The Ohio Attorney General and a Cleveland Judge are taking a stand against robo signers. The issue started when James Renfro's home was being foreclosed by Ally Financial Inc.'s GMAC Mortgage unit. Two affidavits submitted in Renfro's foreclosure case were signed by "Jeffery Stephan a GMAC employee who said in sworn depositions in Florida and Maine that he hadn't read thousands of affidavits he'd signed."
Ohio AG Richard Cordray asked Cuyahoga County Court of Common Pleas Judge Nancy Russo to not let GMAC off easy by allowing them to simply submit new documents without consequences. Cordray also indicated "This is just the first".
The judge in Cleveland set an accelerated schedule on Monday for evidence-gathering in the case, leading up to a Feb. 17 hearing on the integrity of the loan documents. Cordray's office plans to file a motion today asking to take part in the case and participate in so-called discovery.
Perjury by False Affidavit is a crime. A felony in fact. All these robo signers and the lenders and attorneys that knew what they were doing were committing a crime.
Perjury in civil cases seems to rarely be enforced but there are instances where it has. The local District Attorney would have to choose to prosecute.
I wonder if the Judge can also issue a contempt of court order? Knowingly submitting thousands of false affidavits seems like an attempt to impede the court's duties to this non legal expert.
The effect of this action in Ohio could have broad implications. Yesterday I posted how State Bank Regulators were denied help from the Office of the Comptroller of Currency when they wanted to look into the foreclosure operations of some of the largest banks. The State's inquiries could have exposed robo signer's three years ago.
State regulators and the OCC, which regulates national banks, frequently butt heads over jurisdiction. Unfortunately the OCC has prevailed when the States have tried to intervened. If the OCC didn't intervene on behalf of the banks back in the early part of the century we might not have a predatory lending or subprime problems in NJ.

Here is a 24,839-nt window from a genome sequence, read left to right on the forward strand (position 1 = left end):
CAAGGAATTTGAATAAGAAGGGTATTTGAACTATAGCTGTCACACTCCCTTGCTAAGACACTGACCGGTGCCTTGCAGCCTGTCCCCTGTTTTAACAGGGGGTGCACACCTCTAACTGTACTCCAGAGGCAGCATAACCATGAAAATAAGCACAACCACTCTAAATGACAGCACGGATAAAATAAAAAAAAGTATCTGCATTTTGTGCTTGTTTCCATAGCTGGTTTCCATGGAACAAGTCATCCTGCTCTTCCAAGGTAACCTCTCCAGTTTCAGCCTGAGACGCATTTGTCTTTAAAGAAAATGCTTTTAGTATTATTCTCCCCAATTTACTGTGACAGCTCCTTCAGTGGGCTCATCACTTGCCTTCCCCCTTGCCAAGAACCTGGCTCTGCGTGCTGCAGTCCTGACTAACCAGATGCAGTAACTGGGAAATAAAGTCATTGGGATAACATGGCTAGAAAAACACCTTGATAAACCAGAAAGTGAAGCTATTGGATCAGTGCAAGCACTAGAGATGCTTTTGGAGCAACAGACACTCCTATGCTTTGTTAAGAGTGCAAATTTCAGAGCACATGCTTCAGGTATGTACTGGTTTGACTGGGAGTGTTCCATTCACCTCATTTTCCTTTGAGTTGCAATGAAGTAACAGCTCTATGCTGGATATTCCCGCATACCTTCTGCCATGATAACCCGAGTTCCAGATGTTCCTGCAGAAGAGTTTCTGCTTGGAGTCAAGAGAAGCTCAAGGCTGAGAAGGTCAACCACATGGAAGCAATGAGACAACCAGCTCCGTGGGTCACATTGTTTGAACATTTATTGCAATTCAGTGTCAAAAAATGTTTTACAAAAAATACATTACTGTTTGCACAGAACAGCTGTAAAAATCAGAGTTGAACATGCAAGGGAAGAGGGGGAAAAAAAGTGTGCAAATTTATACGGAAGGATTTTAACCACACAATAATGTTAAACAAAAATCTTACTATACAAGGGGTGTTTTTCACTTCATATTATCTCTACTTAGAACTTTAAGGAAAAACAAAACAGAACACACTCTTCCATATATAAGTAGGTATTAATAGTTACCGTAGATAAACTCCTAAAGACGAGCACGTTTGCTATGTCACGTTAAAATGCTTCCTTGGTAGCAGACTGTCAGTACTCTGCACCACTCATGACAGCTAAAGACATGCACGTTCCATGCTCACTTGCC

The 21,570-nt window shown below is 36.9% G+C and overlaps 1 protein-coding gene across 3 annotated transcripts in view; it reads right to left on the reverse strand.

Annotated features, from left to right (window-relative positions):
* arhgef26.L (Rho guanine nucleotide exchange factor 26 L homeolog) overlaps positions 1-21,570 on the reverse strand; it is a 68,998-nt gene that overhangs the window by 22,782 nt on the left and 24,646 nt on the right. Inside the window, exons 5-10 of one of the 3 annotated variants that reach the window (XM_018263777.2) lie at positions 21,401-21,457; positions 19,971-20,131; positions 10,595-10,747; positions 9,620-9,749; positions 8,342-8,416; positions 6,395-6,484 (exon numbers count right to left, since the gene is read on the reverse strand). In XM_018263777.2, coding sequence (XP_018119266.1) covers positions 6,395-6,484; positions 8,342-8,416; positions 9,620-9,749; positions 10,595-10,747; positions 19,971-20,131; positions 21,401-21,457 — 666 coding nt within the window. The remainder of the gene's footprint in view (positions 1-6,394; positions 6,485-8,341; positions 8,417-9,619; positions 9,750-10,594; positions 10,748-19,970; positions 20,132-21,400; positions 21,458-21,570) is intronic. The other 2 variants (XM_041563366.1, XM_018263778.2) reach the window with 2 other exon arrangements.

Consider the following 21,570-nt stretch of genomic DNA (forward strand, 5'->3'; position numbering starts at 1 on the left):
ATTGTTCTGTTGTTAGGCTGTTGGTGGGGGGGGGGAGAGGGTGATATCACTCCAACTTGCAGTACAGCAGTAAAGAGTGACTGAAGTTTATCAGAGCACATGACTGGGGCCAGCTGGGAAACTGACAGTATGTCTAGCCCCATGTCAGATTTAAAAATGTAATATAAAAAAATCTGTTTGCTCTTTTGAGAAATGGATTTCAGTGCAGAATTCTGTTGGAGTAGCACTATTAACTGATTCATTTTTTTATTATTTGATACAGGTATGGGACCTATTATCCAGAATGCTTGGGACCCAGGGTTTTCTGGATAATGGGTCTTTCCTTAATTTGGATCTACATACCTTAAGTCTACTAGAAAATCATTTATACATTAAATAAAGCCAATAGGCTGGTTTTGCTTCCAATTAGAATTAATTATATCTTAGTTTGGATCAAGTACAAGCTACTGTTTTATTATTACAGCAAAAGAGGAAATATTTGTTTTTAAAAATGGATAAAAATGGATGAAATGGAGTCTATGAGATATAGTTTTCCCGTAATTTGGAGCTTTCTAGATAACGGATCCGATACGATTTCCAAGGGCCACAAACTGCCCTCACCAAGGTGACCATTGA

If the State regulators work with their respective AG's or DA's, it's possible they can regain some control over what banks are allowed to do in their States by prosecuting lenders and other parties for the crimes they committed. The OCC can't overrule AG's and DA's.
This type of pressure can persuade mortgage servicers to work on modifying loans instead of pushing them to go to foreclosure. Servicers are just the middlemen between borrowers and investors. Because the housing bubble finally burst and house values decreased significantly it's often better for the investors if the borrower makes lower payments rather than foreclosing. From More on the Mortgage Mess:
Take, for example, underwater borrowers — the millions of Americans who owe more on their loans than their homes are worth. For them, the best modification is often to reduce the loan’s principal balance, lowering the monthly payment and restoring some equity. That could be best for investors too, because even reduced payments are often better than a foreclosure sale. A bank’s servicing fee is based on the principal balances of the loan — a strong incentive not to reduce a troubled borrower’s balance.
Thanks to Mike Konczal's post which helped me find that article.